Question from Brooklyn, a student:
Is there a way to find the perimeter of a rectangle if you have the area, or vice versa? If so, what is the equation?
We have two responses for you
Suppose you have 4 feet of picture frame material and you want to make a frame for one of your photos. You could make a frame for your photo of aunt Martha and uncle Fred"s new baby.
You are watching: Is there a relationship between area and perimeter
or you might make a frame for a photo of your pet giraffe
or for a photo you took on your trip to the mountains.
Each of these rectangles has the same perimeter, 4 feet, but the areas are quite different. There is no direct relationship between the perimeter of a rectangle and its area.
Hi Brooklyn, Just knowing one piece of information, such as perimeter or area, is simply not enough to determine the exact dimensions of any rectangle. A rectangle of area 20 square units could have dimensions of 2 x 10 or 4 x 5 or 1 x 20, etc. Each of these rectangles has a different perimeter (24 units, 18 units and 42 units respectively).
You would need to know a combination of any two of the following: length, width, perimeter, area.
Obviously, if you know the length and width you"re set! You can calculate the perimeter using P=2L +2W and you can calculate the area using A = LW
If you know the area and either length or width, you can use the area formula to determine the other dimension: Given A = 24, L = 8 W = A/L W =24/8 W = 3. Now you know both dimensions and you can determine the perimeter.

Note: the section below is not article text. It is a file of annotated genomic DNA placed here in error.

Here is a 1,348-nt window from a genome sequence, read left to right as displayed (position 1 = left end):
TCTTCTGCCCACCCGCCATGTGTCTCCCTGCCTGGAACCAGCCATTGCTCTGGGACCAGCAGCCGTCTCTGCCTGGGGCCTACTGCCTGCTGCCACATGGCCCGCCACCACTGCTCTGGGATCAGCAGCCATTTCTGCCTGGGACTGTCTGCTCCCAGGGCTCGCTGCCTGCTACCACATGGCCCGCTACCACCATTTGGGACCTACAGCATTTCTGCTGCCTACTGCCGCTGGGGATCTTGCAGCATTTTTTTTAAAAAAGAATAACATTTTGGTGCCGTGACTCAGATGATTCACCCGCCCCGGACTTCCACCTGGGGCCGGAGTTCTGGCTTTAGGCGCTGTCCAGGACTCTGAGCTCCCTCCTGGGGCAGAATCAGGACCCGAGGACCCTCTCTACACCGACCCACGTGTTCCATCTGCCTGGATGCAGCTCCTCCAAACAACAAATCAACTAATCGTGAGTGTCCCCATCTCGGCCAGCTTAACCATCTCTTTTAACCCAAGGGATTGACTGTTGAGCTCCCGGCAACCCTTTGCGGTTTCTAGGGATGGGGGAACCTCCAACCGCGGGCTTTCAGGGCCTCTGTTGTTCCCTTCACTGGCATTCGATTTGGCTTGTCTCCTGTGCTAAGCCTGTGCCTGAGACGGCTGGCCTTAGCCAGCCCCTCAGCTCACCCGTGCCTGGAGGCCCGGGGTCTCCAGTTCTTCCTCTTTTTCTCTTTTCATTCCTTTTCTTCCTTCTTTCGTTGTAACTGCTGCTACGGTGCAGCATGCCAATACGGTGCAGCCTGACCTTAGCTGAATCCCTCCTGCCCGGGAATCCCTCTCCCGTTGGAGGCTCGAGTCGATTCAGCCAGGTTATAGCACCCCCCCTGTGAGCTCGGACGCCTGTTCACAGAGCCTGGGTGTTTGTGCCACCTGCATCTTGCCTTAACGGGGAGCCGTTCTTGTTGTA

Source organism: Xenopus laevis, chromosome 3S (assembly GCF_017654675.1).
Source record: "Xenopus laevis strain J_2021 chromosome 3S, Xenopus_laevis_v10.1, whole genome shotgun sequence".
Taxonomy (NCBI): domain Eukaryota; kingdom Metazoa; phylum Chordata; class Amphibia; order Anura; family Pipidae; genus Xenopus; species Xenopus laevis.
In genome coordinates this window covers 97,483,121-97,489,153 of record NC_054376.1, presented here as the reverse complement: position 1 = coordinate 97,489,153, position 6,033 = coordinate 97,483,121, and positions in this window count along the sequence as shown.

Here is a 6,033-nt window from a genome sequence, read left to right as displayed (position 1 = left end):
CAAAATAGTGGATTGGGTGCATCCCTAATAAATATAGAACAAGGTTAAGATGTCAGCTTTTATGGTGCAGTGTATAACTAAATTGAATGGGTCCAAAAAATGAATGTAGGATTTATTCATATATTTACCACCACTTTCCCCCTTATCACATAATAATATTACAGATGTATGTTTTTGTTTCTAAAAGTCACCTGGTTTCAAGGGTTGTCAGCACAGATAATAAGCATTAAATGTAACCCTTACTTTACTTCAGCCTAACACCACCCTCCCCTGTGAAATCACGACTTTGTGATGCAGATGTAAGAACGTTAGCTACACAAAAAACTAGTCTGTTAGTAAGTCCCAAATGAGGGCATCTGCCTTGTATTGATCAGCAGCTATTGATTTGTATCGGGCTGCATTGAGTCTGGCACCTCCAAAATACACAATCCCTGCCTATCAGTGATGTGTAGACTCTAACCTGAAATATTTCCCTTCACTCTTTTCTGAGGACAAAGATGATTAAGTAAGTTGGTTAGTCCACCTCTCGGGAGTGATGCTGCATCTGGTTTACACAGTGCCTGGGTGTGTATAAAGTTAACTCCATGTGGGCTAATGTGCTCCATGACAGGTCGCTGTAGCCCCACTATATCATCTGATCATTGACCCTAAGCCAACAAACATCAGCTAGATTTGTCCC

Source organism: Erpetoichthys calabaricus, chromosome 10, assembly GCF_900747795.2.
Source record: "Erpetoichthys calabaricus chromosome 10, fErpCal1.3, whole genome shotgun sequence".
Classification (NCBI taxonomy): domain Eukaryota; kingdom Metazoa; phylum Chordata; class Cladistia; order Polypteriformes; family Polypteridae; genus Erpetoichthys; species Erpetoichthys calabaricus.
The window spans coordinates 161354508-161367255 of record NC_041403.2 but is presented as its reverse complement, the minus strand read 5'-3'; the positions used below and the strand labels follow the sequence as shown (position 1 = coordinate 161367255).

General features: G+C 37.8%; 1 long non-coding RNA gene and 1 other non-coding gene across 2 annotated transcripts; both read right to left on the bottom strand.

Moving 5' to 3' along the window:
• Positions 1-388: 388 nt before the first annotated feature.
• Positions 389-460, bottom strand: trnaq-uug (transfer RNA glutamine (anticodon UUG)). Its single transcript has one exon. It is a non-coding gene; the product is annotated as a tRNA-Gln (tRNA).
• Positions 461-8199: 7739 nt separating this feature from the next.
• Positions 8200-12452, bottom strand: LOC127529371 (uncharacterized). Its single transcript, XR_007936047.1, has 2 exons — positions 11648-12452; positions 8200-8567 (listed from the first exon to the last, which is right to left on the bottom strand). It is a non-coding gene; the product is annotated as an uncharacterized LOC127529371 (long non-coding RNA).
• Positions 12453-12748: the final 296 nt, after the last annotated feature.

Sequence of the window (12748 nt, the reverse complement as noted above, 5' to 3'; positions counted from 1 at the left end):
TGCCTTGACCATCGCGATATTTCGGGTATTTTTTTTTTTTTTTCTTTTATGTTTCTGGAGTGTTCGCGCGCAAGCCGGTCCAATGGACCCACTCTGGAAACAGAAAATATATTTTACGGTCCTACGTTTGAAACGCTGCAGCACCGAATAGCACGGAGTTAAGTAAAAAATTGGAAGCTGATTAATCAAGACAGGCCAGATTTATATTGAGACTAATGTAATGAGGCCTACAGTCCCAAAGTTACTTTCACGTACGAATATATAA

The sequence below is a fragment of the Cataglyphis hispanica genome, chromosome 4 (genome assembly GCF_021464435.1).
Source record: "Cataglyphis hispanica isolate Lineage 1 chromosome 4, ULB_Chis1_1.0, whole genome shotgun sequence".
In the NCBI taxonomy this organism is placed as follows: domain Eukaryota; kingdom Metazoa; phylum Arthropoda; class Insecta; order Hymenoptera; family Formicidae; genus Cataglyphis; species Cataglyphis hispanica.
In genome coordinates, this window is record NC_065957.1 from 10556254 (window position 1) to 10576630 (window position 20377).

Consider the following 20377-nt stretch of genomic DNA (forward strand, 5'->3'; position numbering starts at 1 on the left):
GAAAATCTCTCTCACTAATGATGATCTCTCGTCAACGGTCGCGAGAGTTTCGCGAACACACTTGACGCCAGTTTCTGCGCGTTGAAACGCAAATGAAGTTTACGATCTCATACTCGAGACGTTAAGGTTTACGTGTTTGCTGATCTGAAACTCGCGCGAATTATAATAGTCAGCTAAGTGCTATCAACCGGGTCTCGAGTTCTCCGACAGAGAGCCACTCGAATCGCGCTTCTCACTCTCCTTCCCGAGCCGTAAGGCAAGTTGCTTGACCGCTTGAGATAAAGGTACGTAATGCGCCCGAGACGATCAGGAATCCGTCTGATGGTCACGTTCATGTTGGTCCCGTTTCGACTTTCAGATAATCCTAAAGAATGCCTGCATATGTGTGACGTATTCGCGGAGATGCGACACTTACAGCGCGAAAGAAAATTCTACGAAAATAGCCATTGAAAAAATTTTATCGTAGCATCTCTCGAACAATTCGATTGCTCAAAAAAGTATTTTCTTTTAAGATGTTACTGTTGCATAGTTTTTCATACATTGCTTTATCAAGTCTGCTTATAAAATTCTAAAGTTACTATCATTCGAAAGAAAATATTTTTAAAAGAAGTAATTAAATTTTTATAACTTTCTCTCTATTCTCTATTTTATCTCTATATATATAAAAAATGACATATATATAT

If you know the perimeter and either length or width, you can use the perimeter formula to determine the other dimension: Given P = 40, L = 16 W = P/2 - L W = 40/2 - 16 W = 20 - 16 W = 4 Now you know both dimensions and you can determine the area.
If you know both the area and the perimeter, you can also determine the dimensions, but it takes a little more work and involves either guessing and checking (which may prove difficult or impossible if any dimension is irrational) or solving a quadratic equation.
Given A = 15, P = 16 15 = LW 16 = 2L + 2W Isolate the W, substitute into the first equation and solve. 16 - 2L = 2W 8 - L = W
15 = L(8 - L) 15= 8L - L2 Move all terms to one side and factor. L2 - 8L + 15 = 0 (L - 5)(L - 3) = 0 L - 5 = 0 L - 3 = 0 L = 5 L = 3
We would choose L = 5 (only because by convention we think of the length being the longer side) and by substitution into one of our original equations we find the width is 3.
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Hope this helps, Leeanne